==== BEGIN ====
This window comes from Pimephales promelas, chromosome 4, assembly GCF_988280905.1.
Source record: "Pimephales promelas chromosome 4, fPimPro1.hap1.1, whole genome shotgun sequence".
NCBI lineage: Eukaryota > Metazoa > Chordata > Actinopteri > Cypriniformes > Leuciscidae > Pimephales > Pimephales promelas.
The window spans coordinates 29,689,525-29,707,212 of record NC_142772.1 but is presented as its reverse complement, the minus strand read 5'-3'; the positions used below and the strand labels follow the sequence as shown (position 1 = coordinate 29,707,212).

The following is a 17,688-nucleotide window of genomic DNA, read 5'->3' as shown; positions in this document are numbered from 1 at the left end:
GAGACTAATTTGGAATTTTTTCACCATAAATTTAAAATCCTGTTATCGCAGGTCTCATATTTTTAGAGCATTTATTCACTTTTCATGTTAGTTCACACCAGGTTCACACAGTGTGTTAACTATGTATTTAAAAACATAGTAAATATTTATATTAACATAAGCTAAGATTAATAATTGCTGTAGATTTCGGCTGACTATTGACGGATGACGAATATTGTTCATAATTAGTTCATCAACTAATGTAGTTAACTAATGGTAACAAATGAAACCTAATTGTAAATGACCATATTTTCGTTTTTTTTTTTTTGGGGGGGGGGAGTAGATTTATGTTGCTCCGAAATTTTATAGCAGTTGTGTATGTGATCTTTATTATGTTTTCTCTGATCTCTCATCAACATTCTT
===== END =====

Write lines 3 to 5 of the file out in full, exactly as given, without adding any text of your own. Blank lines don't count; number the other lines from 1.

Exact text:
NCBI lineage: Eukaryota > Metazoa > Chordata > Actinopteri > Cypriniformes > Leuciscidae > Pimephales > Pimephales promelas.
The window spans coordinates 29,689,525-29,707,212 of record NC_142772.1 but is presented as its reverse complement, the minus strand read 5'-3'; the positions used below and the strand labels follow the sequence as shown (position 1 = coordinate 29,707,212).

The following is a 17,688-nucleotide window of genomic DNA, read 5'->3' as shown; positions in this document are numbered from 1 at the left end: